- read the instructions in the heading of the file to familiarise yourself with the parameters you can manipulate
- Run the programme. Now, a file named ‘[TODAYSDATE-your_specified_filename].gcode’ should be generated in your working directory.
- Open this file in your CNC control software and see if it is working
3. Prepare the apparatus
- Fill the glass beaker with sunflower oil
- place it onto the weighing scale and press “Tare”
- Mount your extruder over the vessel
- mount the syringe, filled with material with needle attached onto the extruder (G21 needle used in our case)
- extrude some material so that it starts flowing out and wait for the outflow to stop
4. Start recording the mass
5. Run the g-code in your CNC controller
Figure 2: The apparatus for latency measurement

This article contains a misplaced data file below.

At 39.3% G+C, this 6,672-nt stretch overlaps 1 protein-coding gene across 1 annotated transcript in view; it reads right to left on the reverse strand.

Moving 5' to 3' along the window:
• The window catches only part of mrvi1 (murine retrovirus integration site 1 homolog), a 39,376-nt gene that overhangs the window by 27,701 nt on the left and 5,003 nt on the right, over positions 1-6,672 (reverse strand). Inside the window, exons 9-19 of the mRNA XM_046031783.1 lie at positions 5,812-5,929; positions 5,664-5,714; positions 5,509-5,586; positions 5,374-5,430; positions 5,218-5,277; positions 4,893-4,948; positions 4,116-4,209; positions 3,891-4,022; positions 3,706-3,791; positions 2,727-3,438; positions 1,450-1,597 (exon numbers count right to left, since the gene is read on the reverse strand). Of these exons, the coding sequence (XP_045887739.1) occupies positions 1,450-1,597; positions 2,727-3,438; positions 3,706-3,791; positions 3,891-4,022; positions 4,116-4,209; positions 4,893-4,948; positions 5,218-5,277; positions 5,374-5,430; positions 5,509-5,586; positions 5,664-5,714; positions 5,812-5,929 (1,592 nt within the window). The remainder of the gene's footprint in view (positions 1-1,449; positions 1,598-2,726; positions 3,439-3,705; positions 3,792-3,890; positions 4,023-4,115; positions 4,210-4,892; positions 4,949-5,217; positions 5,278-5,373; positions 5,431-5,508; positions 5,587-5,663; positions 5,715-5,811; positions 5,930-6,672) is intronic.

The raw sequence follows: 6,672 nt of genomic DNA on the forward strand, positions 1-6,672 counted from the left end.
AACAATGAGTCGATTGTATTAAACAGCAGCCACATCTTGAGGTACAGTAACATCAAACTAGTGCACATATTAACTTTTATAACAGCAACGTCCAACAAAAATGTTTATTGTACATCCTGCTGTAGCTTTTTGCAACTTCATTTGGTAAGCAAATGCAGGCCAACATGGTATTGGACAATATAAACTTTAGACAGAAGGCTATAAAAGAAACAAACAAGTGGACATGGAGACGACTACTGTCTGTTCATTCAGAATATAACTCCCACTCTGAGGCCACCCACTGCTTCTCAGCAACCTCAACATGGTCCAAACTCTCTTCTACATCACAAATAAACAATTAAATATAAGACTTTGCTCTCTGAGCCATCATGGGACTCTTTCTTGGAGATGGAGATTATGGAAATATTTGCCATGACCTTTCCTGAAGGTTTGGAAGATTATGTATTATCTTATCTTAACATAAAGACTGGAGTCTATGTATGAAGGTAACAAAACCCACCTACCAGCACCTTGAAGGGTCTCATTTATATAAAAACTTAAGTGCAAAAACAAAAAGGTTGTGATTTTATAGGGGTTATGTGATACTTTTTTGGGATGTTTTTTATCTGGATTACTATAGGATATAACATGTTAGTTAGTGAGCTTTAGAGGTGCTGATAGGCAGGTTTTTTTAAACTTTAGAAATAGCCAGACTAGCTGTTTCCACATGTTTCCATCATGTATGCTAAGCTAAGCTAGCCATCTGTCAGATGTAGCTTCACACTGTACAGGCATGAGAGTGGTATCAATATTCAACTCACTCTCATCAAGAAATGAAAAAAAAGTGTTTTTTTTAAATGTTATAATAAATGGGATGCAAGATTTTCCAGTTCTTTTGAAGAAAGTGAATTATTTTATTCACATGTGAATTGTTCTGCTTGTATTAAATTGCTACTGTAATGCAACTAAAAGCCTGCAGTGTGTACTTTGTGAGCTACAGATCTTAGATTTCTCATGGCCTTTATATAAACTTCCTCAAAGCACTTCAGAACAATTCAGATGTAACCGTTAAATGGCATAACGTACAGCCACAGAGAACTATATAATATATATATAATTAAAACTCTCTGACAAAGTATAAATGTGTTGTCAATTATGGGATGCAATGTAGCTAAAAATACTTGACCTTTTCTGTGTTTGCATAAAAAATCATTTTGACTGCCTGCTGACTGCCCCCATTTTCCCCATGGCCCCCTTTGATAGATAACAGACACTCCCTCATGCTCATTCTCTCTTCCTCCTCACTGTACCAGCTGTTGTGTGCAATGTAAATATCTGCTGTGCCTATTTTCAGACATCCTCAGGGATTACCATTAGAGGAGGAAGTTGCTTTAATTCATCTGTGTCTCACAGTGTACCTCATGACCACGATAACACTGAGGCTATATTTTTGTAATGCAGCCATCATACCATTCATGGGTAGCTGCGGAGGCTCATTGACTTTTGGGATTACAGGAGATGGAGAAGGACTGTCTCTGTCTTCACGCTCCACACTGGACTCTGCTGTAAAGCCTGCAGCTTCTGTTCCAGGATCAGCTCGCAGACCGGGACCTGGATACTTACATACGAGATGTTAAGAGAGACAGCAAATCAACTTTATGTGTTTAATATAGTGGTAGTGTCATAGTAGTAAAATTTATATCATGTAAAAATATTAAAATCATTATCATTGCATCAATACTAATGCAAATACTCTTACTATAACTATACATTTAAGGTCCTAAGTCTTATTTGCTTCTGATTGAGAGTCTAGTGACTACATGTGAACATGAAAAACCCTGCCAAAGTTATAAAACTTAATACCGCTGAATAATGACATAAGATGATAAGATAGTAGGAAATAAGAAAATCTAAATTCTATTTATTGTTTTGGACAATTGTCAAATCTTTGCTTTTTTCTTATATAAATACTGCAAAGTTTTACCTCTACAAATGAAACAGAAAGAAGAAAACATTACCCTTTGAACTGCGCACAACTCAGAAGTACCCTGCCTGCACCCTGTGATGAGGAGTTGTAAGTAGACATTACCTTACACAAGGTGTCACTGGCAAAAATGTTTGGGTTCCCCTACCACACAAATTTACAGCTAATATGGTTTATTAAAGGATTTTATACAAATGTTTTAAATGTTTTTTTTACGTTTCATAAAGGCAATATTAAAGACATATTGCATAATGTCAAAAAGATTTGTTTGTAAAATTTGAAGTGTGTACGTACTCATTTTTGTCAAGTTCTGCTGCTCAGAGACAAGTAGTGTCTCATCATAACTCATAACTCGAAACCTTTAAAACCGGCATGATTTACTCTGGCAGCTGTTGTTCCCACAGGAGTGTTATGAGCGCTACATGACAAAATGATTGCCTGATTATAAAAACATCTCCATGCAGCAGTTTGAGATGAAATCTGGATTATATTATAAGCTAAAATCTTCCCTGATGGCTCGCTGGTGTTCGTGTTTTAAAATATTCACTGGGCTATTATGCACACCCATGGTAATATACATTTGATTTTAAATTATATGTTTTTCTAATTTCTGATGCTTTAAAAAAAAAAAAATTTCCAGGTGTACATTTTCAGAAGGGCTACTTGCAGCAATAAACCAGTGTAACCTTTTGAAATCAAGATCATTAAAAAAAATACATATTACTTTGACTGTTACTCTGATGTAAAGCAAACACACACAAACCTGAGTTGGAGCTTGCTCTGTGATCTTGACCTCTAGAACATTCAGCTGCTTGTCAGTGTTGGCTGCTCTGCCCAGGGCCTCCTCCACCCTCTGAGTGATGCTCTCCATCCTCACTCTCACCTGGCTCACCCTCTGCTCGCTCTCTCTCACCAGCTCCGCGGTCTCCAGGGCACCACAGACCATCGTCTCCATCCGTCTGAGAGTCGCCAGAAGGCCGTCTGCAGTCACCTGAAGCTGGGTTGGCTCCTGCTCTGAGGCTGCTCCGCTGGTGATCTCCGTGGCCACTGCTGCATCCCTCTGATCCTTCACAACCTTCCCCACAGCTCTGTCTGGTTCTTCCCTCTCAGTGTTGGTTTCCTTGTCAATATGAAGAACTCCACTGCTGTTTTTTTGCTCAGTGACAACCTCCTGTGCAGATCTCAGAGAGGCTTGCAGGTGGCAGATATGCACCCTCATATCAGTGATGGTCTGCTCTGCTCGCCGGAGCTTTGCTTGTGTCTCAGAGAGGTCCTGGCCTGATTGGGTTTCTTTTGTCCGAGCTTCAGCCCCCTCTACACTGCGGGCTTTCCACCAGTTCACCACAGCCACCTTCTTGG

How does it work?
It is important to understand the workflow of the data processing. The raw data may contain some high frequency noise usually originating from the building vibration (people walking, door closing etc.). The raw data are therefore first low-pass filtered. Then they are blocked up in cycles (each cycles contains a dataset of mass values associated to one displacement step). Then, an exponential fit of a form f = aexp(-bx) + cexp(-dx) is fitted to each dataset. At the end, a 95% point is found in every dataset and taken as the system latency.
- you can see the output signal after every stage in the Appendix below, for easier visualisation.
- Download the file for data processing (VITAPRINT_latency_data_processing.py)
- Copy the .txt file with your acquired data into the same folder as the data processing file.
- Open the VITAPRINT_latency_data_processing.py file in your Python environment and read the head of the file.
- Follow the instructions in the code header
- Run the code
- the Latency values should appear in your python command prompt as the programme output
In our setup this method proved to be repeatable and robust. However, depending on the hardware it may not be so. It is advisable to repeat this procedure several times to investigate whether you can rely on it.